usdan gallery with several works by Torkwase Dyson: two circular canvases and sculptural work of two quadrilateral prisms with one side that is a mirror facing each other.

Torkwase Dyson

September 18–December 15, 2018


“Scalar” features new paintings, drawings, and sculptures by artist Torkwase Dyson, known for her use of abstraction and modes of inquiry from art, architecture, and geography to explore the production of form within contemporary economic and political climates. With works created in response to the Bennington context, Dyson takes inspiration from the geometric and mathematic formations of the late artist and architectural designer Tony Smith, whose tenure as an instructor at the College, from 1958 to 1961, proved significant in his development as a sculptor. In turn, Dyson approaches her time at Bennington as an opportunity for deep reflection on the properties of scale, dimension, and geometry. Of particular interest is the progressive growth of multifaceted forms and systems into structures whose scope or complexity can defy comprehension. Artworks on view in Usdan Gallery, including a 12-by-20-foot diptych painted on site, demonstrate the artist’s ongoing development of a vocabulary of forms and gestures that speaks to the history of environmental and spatial politics leading to the Anthropocene era of global crisis. With its breadth of concerns and consideration of Smith’s legacy, Dyson’s exhibition extends the history of formal abstraction at Bennington, finding new urgency for modernist traditions rooted in the College.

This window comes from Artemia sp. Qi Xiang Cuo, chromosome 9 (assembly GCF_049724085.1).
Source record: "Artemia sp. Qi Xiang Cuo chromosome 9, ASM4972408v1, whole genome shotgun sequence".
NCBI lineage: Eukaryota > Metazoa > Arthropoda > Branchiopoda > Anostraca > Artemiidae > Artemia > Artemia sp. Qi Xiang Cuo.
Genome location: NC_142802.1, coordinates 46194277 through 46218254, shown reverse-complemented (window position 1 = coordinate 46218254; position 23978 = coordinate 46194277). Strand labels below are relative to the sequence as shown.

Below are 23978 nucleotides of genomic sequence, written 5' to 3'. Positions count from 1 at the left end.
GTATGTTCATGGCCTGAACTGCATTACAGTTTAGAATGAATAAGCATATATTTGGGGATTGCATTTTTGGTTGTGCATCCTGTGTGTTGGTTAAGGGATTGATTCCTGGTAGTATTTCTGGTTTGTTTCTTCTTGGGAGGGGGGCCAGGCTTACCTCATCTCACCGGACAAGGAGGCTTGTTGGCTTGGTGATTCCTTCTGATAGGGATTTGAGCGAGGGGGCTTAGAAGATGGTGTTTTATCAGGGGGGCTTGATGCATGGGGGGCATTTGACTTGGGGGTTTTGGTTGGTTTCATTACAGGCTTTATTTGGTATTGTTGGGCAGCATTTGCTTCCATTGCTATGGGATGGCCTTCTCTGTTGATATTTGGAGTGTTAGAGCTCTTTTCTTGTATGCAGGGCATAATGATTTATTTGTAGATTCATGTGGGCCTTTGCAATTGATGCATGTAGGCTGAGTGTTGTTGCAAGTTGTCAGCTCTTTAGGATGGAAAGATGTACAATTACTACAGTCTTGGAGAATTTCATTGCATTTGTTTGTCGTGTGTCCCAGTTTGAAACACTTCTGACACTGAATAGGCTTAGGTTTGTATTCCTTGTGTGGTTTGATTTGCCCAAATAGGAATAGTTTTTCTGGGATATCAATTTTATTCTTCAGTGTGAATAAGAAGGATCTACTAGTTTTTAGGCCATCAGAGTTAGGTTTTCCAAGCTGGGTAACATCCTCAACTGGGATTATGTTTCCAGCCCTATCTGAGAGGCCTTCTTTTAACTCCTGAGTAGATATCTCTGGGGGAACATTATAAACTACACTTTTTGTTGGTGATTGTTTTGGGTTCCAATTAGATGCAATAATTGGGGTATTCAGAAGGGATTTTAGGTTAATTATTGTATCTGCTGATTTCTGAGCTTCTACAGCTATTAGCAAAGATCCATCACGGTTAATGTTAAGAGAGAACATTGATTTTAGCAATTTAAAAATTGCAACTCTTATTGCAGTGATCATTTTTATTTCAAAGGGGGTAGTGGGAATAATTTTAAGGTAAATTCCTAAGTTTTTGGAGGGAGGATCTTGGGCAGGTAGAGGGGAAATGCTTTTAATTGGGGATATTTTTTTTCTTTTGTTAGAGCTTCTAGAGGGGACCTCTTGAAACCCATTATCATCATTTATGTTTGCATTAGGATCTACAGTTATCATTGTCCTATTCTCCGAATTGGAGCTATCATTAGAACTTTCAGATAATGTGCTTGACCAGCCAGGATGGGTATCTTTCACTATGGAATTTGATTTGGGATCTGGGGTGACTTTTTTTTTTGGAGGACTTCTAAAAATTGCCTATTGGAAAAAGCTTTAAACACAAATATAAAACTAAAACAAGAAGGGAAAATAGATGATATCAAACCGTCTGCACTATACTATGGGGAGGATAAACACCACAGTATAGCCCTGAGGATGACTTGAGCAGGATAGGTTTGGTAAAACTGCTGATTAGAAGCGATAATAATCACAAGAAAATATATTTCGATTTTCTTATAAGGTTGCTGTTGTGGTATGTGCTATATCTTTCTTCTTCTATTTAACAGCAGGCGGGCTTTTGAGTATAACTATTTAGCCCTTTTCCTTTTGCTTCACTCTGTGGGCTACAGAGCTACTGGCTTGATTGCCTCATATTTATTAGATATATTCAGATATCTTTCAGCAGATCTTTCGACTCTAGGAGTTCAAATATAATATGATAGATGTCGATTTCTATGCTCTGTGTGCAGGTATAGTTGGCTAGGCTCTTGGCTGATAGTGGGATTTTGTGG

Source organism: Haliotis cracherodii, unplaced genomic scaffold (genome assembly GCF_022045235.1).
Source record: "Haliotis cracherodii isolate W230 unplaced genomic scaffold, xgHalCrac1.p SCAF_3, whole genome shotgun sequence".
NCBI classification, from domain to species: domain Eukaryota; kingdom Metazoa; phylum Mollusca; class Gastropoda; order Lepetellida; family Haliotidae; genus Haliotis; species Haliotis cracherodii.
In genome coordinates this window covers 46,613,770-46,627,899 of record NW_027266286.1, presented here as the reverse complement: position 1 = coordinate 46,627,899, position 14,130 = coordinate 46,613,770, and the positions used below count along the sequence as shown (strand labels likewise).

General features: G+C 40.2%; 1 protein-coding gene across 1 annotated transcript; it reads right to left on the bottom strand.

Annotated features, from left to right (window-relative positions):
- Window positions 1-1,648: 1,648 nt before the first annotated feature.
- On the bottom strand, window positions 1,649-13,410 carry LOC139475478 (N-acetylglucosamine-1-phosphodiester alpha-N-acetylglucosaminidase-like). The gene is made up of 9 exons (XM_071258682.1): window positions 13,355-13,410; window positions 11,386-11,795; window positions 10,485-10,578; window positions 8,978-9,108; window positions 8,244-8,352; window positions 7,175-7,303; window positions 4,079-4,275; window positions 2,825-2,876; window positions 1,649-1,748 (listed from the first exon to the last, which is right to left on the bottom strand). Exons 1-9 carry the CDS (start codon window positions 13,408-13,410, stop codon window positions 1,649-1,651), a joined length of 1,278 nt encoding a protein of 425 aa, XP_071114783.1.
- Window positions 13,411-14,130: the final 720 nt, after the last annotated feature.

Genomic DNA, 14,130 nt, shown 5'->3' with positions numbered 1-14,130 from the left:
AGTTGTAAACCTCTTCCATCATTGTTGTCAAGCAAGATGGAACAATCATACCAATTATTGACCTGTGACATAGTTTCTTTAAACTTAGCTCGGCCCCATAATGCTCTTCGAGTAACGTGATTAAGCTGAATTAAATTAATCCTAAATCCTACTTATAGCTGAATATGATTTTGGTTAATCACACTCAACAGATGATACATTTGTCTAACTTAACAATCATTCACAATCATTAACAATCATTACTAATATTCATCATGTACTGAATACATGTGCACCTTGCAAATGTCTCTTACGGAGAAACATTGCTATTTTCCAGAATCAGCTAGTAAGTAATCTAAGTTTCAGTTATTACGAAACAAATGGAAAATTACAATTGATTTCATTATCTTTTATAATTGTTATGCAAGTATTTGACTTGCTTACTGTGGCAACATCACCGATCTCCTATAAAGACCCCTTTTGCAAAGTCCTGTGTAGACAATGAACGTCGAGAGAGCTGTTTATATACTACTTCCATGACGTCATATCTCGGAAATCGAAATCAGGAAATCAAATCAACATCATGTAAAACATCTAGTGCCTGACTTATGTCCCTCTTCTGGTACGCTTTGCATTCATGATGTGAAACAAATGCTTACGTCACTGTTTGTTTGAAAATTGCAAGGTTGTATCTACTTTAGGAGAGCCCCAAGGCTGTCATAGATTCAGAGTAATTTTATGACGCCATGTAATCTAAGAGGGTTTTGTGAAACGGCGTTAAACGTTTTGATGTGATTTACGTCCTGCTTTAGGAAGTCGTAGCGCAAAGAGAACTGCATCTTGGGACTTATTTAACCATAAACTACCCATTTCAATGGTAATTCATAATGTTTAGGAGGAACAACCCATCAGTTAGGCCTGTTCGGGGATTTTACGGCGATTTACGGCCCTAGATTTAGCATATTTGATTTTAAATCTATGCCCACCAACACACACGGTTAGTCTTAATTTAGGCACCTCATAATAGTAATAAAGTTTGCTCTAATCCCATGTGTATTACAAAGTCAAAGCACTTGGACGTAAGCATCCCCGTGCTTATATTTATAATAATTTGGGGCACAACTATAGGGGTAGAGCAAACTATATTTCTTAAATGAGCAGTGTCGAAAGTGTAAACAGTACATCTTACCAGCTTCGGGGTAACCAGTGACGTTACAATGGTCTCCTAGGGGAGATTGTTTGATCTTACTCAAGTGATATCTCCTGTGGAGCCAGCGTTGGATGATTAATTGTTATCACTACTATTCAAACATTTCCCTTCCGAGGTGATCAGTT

Hyperallergic—”Best of 2018: Our Top 20 Exhibitions Across the United States”

Space as Place, Scalar as Vector: Torkwase Dyson’s (Black) Abstraction,” an essay by Heather V. Vermeulen (commissioned by Usdan Gallery)




Torkwase Dyson in conversation with art historian Horace Ballard